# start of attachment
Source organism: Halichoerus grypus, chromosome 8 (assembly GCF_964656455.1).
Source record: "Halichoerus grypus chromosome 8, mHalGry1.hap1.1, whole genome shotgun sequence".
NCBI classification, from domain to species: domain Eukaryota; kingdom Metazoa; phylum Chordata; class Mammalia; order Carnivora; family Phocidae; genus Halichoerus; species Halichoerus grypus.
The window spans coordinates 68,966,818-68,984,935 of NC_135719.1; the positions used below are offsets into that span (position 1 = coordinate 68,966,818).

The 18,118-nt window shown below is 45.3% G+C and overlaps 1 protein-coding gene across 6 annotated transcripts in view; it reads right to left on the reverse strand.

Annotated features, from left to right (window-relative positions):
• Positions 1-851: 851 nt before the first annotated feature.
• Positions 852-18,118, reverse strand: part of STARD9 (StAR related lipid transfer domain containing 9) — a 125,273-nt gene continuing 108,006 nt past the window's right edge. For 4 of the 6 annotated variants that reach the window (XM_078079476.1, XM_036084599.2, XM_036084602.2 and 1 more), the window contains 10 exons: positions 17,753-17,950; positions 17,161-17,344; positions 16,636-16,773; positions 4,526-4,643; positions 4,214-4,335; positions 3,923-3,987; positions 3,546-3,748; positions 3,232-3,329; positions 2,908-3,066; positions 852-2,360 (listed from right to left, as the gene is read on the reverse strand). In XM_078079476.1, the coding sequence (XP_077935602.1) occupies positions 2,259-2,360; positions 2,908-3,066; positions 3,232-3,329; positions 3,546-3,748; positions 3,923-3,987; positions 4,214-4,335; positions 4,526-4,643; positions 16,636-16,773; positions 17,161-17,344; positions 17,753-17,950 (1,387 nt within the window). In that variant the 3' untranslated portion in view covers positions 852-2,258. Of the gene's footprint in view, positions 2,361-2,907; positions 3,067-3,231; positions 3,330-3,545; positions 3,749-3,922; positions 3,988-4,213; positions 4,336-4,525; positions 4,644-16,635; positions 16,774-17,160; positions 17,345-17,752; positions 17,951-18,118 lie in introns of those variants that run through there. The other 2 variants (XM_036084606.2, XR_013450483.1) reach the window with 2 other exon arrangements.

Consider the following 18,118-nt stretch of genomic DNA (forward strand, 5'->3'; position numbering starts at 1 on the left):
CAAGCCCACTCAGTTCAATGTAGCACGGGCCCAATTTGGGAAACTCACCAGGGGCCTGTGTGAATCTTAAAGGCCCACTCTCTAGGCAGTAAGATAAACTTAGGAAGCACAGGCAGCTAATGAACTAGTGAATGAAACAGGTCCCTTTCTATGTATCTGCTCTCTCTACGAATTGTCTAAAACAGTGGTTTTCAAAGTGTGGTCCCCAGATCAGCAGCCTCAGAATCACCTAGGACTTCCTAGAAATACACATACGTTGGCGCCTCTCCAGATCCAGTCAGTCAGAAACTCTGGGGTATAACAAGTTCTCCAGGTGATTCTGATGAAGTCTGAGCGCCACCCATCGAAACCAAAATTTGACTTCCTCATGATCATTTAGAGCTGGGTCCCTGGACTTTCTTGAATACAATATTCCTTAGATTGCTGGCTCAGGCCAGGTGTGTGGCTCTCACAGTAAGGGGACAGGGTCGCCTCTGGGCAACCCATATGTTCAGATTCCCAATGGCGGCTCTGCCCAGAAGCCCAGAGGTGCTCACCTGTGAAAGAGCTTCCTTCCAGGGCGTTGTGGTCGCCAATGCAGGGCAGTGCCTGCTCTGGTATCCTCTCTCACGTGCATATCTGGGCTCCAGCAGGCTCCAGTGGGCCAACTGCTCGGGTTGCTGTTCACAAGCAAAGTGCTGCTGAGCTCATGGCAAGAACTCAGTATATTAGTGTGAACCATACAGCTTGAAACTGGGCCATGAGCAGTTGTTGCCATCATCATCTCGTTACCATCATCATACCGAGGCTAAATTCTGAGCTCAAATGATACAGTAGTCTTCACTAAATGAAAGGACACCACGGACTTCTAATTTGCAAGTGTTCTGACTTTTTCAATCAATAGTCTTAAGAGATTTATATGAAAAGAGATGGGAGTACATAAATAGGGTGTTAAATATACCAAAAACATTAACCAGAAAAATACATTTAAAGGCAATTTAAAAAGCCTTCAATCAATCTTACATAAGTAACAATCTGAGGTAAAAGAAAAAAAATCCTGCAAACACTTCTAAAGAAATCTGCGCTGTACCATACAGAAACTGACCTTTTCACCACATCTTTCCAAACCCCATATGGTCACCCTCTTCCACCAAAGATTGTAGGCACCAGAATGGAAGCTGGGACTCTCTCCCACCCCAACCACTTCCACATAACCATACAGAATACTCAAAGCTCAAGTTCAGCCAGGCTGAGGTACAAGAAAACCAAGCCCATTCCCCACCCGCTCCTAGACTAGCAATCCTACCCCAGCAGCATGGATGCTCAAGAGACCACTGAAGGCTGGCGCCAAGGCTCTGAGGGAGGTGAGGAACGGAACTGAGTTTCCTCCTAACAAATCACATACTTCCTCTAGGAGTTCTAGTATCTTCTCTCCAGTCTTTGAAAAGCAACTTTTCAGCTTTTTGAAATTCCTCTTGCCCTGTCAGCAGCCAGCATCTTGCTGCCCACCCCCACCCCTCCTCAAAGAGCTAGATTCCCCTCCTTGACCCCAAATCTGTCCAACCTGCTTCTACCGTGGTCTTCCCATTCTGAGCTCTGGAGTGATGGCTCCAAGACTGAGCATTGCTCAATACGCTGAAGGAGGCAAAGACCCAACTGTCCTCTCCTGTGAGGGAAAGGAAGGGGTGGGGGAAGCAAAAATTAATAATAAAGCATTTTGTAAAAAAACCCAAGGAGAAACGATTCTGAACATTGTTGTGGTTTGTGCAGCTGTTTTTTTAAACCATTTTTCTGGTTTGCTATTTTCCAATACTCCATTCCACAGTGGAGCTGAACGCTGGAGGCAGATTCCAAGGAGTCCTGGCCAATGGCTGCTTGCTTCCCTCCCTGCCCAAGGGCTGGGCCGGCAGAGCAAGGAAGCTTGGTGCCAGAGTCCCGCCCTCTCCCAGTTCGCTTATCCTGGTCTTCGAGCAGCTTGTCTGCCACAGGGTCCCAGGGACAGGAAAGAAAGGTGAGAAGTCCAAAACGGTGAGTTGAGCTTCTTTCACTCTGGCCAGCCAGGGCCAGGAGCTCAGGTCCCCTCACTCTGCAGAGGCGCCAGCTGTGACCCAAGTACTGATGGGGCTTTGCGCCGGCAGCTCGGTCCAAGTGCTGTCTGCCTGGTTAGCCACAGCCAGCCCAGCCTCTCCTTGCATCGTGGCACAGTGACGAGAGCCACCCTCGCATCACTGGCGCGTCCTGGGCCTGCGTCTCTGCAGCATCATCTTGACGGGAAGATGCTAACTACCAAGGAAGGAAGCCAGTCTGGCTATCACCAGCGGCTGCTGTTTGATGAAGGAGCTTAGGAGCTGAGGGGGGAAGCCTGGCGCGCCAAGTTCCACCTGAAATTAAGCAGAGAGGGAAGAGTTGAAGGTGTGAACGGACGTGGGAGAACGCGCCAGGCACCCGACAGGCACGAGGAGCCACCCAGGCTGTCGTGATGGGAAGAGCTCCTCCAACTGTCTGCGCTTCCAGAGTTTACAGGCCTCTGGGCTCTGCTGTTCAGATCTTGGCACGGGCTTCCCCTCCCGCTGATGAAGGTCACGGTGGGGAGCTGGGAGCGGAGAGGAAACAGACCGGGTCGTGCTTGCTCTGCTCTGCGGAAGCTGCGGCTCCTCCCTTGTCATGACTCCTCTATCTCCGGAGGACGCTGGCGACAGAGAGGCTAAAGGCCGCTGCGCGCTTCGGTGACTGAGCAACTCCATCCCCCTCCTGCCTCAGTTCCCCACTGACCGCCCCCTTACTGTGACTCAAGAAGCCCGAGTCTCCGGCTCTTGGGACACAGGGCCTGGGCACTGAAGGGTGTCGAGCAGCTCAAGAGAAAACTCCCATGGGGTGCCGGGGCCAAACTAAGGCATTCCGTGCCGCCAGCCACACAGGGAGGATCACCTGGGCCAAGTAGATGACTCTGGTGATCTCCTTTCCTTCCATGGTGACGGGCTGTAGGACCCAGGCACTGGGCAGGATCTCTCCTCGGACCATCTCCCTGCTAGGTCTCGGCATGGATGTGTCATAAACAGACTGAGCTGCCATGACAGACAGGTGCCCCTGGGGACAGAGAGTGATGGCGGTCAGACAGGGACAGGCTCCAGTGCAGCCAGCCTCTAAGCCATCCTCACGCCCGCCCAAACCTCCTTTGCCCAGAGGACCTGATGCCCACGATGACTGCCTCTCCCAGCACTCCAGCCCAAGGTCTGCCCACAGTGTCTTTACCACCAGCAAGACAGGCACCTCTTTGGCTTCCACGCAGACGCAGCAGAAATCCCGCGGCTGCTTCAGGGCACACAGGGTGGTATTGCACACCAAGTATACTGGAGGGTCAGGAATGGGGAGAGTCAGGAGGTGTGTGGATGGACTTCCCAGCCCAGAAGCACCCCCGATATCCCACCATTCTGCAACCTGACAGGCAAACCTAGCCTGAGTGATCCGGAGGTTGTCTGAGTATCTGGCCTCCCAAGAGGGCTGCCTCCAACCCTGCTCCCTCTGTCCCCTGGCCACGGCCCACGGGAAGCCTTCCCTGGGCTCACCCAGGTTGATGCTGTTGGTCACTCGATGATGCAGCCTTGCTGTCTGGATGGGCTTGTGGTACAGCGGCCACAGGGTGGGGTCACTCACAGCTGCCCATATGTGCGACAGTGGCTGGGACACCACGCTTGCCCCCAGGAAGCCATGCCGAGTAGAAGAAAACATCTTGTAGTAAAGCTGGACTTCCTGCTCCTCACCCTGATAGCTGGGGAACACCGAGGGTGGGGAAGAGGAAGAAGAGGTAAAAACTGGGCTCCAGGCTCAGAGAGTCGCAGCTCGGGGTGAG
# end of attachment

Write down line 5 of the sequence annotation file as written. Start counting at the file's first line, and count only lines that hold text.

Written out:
The 18,118-nt window shown below is 45.3% G+C and overlaps 1 protein-coding gene across 6 annotated transcripts in view; it reads right to left on the reverse strand.